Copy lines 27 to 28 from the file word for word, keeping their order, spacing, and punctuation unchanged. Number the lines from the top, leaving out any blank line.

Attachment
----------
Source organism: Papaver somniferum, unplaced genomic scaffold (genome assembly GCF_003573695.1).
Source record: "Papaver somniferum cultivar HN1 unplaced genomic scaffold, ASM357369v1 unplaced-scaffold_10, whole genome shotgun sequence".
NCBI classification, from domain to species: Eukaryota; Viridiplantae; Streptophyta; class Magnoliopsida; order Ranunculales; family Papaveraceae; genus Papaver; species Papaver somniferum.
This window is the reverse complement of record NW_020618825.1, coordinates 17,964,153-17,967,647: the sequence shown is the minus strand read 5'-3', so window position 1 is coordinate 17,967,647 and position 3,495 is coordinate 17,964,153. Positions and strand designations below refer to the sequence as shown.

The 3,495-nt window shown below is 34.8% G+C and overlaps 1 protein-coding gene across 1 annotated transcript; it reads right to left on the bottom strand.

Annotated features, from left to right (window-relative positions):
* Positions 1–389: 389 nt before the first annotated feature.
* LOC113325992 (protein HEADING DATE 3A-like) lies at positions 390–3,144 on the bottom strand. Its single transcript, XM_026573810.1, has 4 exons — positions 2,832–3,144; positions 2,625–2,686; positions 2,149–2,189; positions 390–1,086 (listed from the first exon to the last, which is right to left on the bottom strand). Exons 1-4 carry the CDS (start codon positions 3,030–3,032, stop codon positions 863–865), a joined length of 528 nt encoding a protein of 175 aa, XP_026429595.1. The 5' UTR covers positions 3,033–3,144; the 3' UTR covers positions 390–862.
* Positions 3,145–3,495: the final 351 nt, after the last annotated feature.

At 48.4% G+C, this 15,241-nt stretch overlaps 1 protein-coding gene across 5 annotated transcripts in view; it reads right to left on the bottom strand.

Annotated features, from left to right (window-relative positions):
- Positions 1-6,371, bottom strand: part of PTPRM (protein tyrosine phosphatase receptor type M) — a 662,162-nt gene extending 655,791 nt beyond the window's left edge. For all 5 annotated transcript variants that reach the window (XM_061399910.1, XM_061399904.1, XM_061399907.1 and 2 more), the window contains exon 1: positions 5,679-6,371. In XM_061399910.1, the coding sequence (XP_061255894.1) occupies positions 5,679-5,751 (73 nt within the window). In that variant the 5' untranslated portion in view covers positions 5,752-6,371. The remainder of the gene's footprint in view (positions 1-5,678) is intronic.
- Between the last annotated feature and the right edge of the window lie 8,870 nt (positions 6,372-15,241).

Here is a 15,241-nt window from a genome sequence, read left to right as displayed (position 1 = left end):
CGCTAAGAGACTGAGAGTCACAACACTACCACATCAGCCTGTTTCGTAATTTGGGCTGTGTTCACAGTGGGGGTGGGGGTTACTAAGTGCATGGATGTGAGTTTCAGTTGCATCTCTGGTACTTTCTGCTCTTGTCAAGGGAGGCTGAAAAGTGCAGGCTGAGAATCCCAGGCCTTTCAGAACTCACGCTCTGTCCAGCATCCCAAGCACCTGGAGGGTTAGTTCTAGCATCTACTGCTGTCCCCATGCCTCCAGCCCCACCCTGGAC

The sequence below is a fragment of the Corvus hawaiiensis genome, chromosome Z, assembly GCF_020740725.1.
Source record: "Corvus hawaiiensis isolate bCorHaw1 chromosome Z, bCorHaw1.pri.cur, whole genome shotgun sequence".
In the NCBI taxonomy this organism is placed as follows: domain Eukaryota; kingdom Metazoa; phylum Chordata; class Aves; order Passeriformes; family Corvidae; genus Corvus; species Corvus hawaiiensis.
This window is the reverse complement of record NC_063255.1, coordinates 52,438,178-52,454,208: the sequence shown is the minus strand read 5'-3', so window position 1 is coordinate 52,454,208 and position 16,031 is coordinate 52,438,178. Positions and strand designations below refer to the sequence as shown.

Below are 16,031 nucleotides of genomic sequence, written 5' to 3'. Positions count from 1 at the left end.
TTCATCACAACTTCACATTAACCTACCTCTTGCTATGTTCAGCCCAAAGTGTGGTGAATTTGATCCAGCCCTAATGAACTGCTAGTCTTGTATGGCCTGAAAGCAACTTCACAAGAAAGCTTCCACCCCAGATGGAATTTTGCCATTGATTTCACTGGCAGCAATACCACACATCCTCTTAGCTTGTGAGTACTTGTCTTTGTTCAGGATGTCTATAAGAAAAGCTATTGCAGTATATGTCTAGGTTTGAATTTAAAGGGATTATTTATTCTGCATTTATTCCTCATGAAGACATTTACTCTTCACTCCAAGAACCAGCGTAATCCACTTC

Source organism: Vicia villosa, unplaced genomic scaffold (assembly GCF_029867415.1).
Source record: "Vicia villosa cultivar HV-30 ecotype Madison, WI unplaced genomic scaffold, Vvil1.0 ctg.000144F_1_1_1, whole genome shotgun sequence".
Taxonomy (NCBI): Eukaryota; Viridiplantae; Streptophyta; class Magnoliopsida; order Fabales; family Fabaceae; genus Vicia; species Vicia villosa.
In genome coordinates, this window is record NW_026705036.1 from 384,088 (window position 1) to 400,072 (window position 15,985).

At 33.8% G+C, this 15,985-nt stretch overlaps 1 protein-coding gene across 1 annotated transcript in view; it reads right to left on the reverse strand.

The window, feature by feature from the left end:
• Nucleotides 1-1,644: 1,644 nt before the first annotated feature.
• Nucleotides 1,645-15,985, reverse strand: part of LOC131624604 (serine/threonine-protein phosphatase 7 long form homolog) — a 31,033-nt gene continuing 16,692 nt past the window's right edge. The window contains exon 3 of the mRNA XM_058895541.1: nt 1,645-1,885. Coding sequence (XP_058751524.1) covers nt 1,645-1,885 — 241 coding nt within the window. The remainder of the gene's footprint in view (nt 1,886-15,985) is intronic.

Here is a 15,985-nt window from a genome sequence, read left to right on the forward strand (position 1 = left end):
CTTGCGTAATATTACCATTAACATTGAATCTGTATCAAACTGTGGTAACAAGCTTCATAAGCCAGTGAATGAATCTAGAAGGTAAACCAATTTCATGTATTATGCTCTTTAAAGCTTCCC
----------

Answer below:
The window, feature by feature from the left end:
• Nucleotides 1-1,644: 1,644 nt before the first annotated feature.